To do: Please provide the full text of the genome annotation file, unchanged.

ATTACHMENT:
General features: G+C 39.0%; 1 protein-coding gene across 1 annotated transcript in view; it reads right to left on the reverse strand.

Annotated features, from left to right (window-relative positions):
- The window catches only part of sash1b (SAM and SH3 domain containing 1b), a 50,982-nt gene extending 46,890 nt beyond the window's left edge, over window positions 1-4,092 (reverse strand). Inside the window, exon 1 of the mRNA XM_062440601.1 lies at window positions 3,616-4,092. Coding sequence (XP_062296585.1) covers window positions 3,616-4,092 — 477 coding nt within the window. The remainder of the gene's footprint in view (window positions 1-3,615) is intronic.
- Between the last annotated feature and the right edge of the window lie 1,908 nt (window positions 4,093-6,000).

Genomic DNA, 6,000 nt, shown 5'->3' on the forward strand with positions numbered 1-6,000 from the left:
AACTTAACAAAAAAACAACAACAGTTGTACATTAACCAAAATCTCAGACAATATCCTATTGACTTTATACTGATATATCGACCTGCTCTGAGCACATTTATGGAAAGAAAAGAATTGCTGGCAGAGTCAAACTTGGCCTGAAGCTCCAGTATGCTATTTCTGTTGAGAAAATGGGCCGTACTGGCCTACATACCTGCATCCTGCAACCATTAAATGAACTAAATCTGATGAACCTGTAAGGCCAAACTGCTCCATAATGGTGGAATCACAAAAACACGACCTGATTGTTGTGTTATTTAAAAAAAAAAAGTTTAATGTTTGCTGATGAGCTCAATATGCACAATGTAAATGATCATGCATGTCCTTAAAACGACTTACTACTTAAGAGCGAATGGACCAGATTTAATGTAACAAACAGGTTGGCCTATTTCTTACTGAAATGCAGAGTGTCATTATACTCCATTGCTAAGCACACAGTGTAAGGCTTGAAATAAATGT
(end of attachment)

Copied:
General features: G+C 39.0%; 1 protein-coding gene across 1 annotated transcript in view; it reads right to left on the reverse strand.

Annotated features, from left to right (window-relative positions):
- The window catches only part of sash1b (SAM and SH3 domain containing 1b), a 50,982-nt gene extending 46,890 nt beyond the window's left edge, over window positions 1-4,092 (reverse strand). Inside the window, exon 1 of the mRNA XM_062440601.1 lies at window positions 3,616-4,092. Coding sequence (XP_062296585.1) covers window positions 3,616-4,092 — 477 coding nt within the window. The remainder of the gene's footprint in view (window positions 1-3,615) is intronic.
- Between the last annotated feature and the right edge of the window lie 1,908 nt (window positions 4,093-6,000).

Genomic DNA, 6,000 nt, shown 5'->3' on the forward strand with positions numbered 1-6,000 from the left:
AACTTAACAAAAAAACAACAACAGTTGTACATTAACCAAAATCTCAGACAATATCCTATTGACTTTATACTGATATATCGACCTGCTCTGAGCACATTTATGGAAAGAAAAGAATTGCTGGCAGAGTCAAACTTGGCCTGAAGCTCCAGTATGCTATTTCTGTTGAGAAAATGGGCCGTACTGGCCTACATACCTGCATCCTGCAACCATTAAATGAACTAAATCTGATGAACCTGTAAGGCCAAACTGCTCCATAATGGTGGAATCACAAAAACACGACCTGATTGTTGTGTTATTTAAAAAAAAAAAGTTTAATGTTTGCTGATGAGCTCAATATGCACAATGTAAATGATCATGCATGTCCTTAAAACGACTTACTACTTAAGAGCGAATGGACCAGATTTAATGTAACAAACAGGTTGGCCTATTTCTTACTGAAATGCAGAGTGTCATTATACTCCATTGCTAAGCACACAGTGTAAGGCTTGAAATAAATGT